It's about time. Rivals CVS Caremark (CVS) and Rite Aid (RAD) sell wine and beer in many locations. Without those items, Walgreen became more of a drugstore and less of an all-around general store.
Analysts are applauding the move, saying it will help Walgreen recover some of the sales it lost in the recession. Sales at the front end of Walgreen stores dropped 2.6% in April, The Wall Street Journal reports.
A woman is suing Citigroup, claiming she was fired because she's just too attractive.
One news story has really hit the trifecta of poor taste this week.
First, you have the woman whose ego is so colossal that she thinks she was fired from Citigroup (C) for being too hot. Next, there's a crazy 20-picture photo spread in the Village Voice to prove that she is indeed smoking (and yes, she is).
Finally, there's her inevitable lawsuit against the bank, in which she claims her bosses couldn't concentrate because of her hotness and banned her from wearing turtlenecks, pencil skirts, 3-inch heels or fitted business suits. (What's left, a muumuu?)
The world's largest car-sharing service has been losing money since it was founded a decade ago.
This post comes from The Big Money's Matthew DeBord.
Is car-sharing about to have its market moment? So it would seem, as Zipcar, the country’s best-known car-sharing service (and the world’s largest) filed for an IPO with the Securities and Exchange Commission on Tuesday.
The Cambridge, Mass., company’s modest goal is to take what was once a stalwart of crunchy, Northeastern hippie culture (it reportedly got its start with a single VW bug), raise $75 million and position itself among the dominant players in an industry that could be worth billions.
Or an industry that could never find its momentum.
Without a decrease in unemployment, stabilization of Spanish banks and an end to the oil spill, rising stocks are just selling opportunities.
By Jim Cramer, TheStreet
The market mocks us daily. With Europe and oil both coming down, we want the futures to come down with them. After Tuesday's brutal session -- when a ton of money went to work and then disappeared in the ether -- we don't need to be skunked again.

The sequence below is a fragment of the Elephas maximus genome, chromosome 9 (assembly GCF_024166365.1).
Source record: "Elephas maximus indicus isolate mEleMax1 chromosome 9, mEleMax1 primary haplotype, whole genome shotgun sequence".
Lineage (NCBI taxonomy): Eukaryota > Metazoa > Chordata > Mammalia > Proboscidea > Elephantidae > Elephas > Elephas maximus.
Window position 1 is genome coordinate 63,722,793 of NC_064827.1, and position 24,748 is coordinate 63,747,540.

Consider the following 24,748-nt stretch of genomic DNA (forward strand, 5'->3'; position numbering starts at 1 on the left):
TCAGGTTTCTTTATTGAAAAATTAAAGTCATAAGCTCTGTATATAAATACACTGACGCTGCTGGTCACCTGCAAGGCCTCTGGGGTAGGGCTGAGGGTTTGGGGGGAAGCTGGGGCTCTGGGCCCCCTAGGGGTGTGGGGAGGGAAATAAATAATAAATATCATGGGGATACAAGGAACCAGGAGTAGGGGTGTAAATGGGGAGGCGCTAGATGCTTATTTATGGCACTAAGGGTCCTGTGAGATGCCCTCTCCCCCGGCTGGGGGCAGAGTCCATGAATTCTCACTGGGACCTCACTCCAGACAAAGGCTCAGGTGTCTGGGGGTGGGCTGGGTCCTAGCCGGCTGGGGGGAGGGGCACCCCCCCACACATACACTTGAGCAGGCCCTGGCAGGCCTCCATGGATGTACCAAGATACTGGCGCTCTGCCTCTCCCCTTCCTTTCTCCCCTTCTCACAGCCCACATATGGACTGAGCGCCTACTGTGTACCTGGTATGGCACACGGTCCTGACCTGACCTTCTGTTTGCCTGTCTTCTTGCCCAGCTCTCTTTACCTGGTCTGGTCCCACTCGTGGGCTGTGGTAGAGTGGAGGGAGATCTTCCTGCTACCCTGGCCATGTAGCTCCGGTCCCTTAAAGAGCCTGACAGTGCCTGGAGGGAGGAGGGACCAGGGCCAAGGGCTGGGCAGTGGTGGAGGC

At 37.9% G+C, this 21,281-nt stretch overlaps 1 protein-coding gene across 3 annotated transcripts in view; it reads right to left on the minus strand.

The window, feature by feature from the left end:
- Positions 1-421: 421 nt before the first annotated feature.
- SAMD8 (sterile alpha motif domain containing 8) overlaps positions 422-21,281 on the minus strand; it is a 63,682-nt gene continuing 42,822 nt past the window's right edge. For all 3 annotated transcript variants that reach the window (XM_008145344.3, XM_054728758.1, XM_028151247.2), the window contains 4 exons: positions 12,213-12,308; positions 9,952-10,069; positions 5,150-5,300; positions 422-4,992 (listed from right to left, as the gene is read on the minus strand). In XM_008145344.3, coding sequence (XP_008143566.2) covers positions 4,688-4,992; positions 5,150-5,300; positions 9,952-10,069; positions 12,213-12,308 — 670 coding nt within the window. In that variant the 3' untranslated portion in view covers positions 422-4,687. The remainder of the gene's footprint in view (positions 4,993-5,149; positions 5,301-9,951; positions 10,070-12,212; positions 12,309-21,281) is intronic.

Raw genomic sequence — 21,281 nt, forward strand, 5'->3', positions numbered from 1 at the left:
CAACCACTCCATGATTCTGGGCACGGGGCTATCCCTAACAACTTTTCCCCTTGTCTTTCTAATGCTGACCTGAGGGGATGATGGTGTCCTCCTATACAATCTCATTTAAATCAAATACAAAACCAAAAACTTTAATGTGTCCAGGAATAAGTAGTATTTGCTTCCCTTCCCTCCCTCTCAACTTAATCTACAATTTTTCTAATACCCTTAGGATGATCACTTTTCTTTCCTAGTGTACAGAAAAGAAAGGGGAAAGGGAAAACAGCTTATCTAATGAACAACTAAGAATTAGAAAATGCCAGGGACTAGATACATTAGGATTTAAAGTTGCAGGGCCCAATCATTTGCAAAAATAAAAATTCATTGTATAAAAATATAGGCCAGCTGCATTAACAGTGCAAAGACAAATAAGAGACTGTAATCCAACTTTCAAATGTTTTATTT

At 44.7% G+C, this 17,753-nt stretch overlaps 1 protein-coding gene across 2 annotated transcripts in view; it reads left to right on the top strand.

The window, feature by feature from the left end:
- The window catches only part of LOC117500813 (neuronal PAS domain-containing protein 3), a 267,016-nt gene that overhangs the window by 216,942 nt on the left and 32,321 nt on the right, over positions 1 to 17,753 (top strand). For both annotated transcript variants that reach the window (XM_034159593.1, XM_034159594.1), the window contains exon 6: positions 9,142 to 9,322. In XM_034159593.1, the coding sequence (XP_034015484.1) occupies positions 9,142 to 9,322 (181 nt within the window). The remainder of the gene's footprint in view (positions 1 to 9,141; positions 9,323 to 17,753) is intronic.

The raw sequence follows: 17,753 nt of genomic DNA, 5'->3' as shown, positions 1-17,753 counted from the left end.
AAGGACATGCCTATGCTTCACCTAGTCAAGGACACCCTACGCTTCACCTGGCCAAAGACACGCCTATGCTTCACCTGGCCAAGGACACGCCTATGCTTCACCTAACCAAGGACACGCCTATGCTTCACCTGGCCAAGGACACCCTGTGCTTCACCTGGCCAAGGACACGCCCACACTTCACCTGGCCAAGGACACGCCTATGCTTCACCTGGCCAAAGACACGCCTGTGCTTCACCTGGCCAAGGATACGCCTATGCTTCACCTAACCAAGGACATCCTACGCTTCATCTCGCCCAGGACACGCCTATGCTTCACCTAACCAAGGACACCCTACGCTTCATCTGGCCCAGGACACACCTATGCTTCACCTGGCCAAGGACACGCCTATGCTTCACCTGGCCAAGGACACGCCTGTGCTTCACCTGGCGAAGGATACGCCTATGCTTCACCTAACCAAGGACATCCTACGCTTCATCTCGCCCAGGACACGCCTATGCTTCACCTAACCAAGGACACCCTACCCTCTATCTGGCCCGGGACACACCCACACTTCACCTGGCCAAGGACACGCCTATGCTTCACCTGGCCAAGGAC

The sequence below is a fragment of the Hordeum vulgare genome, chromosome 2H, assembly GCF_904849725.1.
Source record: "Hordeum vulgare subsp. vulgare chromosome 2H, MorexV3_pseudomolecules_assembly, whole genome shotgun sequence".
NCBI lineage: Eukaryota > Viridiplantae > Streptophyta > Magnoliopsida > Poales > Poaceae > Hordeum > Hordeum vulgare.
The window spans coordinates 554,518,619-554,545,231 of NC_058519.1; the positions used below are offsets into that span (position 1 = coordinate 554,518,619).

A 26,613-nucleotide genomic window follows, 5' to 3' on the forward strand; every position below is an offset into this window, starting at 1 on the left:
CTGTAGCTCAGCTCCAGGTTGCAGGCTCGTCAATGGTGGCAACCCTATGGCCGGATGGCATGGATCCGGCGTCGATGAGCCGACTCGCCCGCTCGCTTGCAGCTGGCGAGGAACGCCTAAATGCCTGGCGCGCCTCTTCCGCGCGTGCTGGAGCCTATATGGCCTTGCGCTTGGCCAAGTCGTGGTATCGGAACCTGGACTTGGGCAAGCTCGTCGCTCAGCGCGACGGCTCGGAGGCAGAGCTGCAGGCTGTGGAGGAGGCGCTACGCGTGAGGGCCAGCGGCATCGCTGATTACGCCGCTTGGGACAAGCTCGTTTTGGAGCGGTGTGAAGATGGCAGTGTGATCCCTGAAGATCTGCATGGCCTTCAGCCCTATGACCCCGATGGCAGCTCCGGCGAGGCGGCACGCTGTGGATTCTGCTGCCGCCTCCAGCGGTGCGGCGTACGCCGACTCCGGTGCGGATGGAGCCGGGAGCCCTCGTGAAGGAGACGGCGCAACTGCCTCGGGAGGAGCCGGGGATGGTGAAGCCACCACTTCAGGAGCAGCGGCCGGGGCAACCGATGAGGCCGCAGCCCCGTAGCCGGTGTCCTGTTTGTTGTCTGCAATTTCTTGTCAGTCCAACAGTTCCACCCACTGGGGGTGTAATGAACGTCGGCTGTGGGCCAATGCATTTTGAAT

So what do the futures know? That the last half hour was "phony" as I have been saying? That we can ignore Europe, as it is simply catching up to our downside? That Tuesday’s banking and tech gains can override the weakness in Banco Santander and BBVA (BBVA)? That the euro seems to have a hard time going through 122, perhaps because of central bank buying? That China didn't go down or that the Aussie mining tax is going to be less onerous than we thought?
You add these up and I think you get nothing, nothing that is worth keeping stocks for. Remember, we need to see a number of things happen for a solid move up.
Some competitors could make a run at BP if the price is right and the risk seems low enough
As cleanup costs mount and with no end in sight to the undersea oil gusher in the gulf, investors have started to take a hard look at the reality at the disaster’s impact on BP (BP). The company has shed more than $70 billion in value since April 20 when an explosion on one of its oil rigs in the Gulf of Mexico sparked the worst crude oil disaster in U.S. history.
Some say that things could get even worse as the blowout on the ocean floor continues to wreak havoc and the price tag continues to mount. But many others say the sell-off is overdone, and that investors would be wise to buy shares at what could be bargain valuations.
Yet another possibility is a buyout by one of BP’s bigger oil rivals – and here’s who would be the most likely suitors:
A new survey shows MOT and its Droid rank second only to Apple and its iPhone when it comes to "very satisfied" smartphone buyers
Motorola (MOT) has been one of those stocks that investors love to kick around. It peaked at almost $60 a share during the tech bubble days of 2000, slumped to $20 a share in 2006 amid increased competition from smartphones, and bottomed out at about $3 a share in March of 2009.
But Motorola has staged a comeback. The stock has almost doubled in the last year and a half with all the buzz behind its Google (GOOG) powered Droid handset. What’s more a recent ChangeWave smartphone survey shows Motorola now ranking #2 among “very satisfied” customers -- only trailing Apple (APPL) and its vaunted iPhone. But will this mean continued success for the stock?
The car-sharing company is hoping for as much as $75 million in a public offering.
The idea behind Zipcar is simple: Members can reserve one of the company's cars by the hour or day. The reservation includes gas and insurance.
The company has 400,000 members, and 7,000 cars for them to use. But is the stock a buy? Let's get into the numbers:
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[BRIEFING.COM] The major averages finished the session on a lower note as the S&P 500 lost 0.4% while the Nasdaq shed 0.1%. The Russell 2000, which paced the retreat on Tuesday and Wednesday, added 0.2%, trimming its December loss to 3.5%.
After spending the first half of the session in a steady retreat, the S&P 500 found technical support in the 1772 area. Upon reaching that level, the index reversed sharply, and marched back to its flat line. There was no particular catalyst ... More